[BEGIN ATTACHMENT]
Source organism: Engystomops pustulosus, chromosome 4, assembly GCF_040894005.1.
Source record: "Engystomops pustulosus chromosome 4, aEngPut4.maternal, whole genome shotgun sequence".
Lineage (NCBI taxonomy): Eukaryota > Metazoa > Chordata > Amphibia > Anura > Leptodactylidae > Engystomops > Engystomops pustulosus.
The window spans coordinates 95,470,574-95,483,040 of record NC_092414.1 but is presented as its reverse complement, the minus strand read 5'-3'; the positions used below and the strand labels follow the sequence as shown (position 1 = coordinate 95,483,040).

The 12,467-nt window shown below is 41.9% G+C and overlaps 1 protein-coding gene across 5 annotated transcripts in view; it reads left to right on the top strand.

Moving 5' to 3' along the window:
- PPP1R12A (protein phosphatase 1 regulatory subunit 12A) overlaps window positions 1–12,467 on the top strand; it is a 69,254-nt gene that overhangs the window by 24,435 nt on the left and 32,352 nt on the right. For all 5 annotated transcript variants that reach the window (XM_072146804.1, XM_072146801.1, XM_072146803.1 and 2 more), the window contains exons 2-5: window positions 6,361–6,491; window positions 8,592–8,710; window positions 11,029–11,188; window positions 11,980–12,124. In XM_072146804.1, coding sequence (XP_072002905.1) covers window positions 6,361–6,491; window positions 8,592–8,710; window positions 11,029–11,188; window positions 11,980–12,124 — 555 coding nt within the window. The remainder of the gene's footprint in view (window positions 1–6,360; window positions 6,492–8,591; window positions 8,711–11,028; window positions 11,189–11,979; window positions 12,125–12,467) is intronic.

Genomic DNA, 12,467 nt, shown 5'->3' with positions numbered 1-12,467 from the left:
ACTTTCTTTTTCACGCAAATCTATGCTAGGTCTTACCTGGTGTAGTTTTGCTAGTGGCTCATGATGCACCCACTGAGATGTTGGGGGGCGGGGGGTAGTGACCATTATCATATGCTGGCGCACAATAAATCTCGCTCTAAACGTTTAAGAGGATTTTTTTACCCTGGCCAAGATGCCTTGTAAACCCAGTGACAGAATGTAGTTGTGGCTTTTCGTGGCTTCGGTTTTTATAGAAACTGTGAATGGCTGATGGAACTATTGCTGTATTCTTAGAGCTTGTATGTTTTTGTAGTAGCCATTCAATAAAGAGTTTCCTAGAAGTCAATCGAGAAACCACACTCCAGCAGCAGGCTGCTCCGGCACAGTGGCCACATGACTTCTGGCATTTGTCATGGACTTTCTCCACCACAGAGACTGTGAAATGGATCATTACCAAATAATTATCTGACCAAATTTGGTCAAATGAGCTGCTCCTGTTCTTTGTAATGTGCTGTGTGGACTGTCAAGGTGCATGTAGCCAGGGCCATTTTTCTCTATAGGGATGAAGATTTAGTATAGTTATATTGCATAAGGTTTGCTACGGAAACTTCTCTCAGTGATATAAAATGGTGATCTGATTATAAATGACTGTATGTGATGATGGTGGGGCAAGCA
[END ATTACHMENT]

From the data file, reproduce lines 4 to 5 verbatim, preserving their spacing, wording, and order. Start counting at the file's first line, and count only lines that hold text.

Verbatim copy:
The window spans coordinates 95,470,574-95,483,040 of record NC_092414.1 but is presented as its reverse complement, the minus strand read 5'-3'; the positions used below and the strand labels follow the sequence as shown (position 1 = coordinate 95,483,040).

The 12,467-nt window shown below is 41.9% G+C and overlaps 1 protein-coding gene across 5 annotated transcripts in view; it reads left to right on the top strand.